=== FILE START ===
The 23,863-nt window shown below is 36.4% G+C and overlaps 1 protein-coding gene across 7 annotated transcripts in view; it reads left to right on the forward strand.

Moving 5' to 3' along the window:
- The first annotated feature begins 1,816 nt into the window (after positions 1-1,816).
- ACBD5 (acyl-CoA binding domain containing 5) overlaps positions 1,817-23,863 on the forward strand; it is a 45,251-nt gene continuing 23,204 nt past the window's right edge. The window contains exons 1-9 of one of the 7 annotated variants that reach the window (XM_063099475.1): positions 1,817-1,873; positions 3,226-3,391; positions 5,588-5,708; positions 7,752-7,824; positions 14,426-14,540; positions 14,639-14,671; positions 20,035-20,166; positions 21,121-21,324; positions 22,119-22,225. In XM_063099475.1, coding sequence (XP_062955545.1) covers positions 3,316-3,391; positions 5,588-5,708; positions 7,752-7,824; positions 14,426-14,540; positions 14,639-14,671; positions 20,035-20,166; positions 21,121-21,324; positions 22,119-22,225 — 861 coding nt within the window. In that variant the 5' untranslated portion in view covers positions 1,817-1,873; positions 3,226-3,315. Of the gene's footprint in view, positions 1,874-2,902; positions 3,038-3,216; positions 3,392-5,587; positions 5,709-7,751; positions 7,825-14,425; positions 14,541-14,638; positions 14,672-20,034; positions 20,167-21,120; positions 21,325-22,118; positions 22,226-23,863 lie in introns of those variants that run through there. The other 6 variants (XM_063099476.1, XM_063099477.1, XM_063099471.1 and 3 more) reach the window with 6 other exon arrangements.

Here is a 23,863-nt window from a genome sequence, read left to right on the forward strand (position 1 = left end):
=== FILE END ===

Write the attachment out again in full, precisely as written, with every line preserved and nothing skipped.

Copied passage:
The 23,863-nt window shown below is 36.4% G+C and overlaps 1 protein-coding gene across 7 annotated transcripts in view; it reads left to right on the forward strand.

Moving 5' to 3' along the window:
- The first annotated feature begins 1,816 nt into the window (after positions 1-1,816).
- ACBD5 (acyl-CoA binding domain containing 5) overlaps positions 1,817-23,863 on the forward strand; it is a 45,251-nt gene continuing 23,204 nt past the window's right edge. The window contains exons 1-9 of one of the 7 annotated variants that reach the window (XM_063099475.1): positions 1,817-1,873; positions 3,226-3,391; positions 5,588-5,708; positions 7,752-7,824; positions 14,426-14,540; positions 14,639-14,671; positions 20,035-20,166; positions 21,121-21,324; positions 22,119-22,225. In XM_063099475.1, coding sequence (XP_062955545.1) covers positions 3,316-3,391; positions 5,588-5,708; positions 7,752-7,824; positions 14,426-14,540; positions 14,639-14,671; positions 20,035-20,166; positions 21,121-21,324; positions 22,119-22,225 — 861 coding nt within the window. In that variant the 5' untranslated portion in view covers positions 1,817-1,873; positions 3,226-3,315. Of the gene's footprint in view, positions 1,874-2,902; positions 3,038-3,216; positions 3,392-5,587; positions 5,709-7,751; positions 7,825-14,425; positions 14,541-14,638; positions 14,672-20,034; positions 20,167-21,120; positions 21,325-22,118; positions 22,226-23,863 lie in introns of those variants that run through there. The other 6 variants (XM_063099476.1, XM_063099477.1, XM_063099471.1 and 3 more) reach the window with 6 other exon arrangements.

Here is a 23,863-nt window from a genome sequence, read left to right on the forward strand (position 1 = left end):